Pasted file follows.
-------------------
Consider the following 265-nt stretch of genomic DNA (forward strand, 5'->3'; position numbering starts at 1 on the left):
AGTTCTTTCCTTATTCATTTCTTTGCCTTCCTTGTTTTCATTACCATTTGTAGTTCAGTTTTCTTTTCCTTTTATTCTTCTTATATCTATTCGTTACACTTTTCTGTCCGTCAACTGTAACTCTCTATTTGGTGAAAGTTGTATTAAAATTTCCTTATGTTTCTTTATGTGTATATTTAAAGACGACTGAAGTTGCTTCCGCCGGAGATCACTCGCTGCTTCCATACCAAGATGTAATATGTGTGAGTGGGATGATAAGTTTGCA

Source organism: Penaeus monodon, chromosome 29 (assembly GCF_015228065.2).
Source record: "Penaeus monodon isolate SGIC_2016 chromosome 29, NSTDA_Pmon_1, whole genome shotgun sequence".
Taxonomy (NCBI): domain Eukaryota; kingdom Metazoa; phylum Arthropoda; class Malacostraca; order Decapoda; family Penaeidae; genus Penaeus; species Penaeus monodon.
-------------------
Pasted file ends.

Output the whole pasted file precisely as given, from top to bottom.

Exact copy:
Consider the following 265-nt stretch of genomic DNA (forward strand, 5'->3'; position numbering starts at 1 on the left):
AGTTCTTTCCTTATTCATTTCTTTGCCTTCCTTGTTTTCATTACCATTTGTAGTTCAGTTTTCTTTTCCTTTTATTCTTCTTATATCTATTCGTTACACTTTTCTGTCCGTCAACTGTAACTCTCTATTTGGTGAAAGTTGTATTAAAATTTCCTTATGTTTCTTTATGTGTATATTTAAAGACGACTGAAGTTGCTTCCGCCGGAGATCACTCGCTGCTTCCATACCAAGATGTAATATGTGTGAGTGGGATGATAAGTTTGCA

Source organism: Penaeus monodon, chromosome 29 (assembly GCF_015228065.2).
Source record: "Penaeus monodon isolate SGIC_2016 chromosome 29, NSTDA_Pmon_1, whole genome shotgun sequence".
Taxonomy (NCBI): domain Eukaryota; kingdom Metazoa; phylum Arthropoda; class Malacostraca; order Decapoda; family Penaeidae; genus Penaeus; species Penaeus monodon.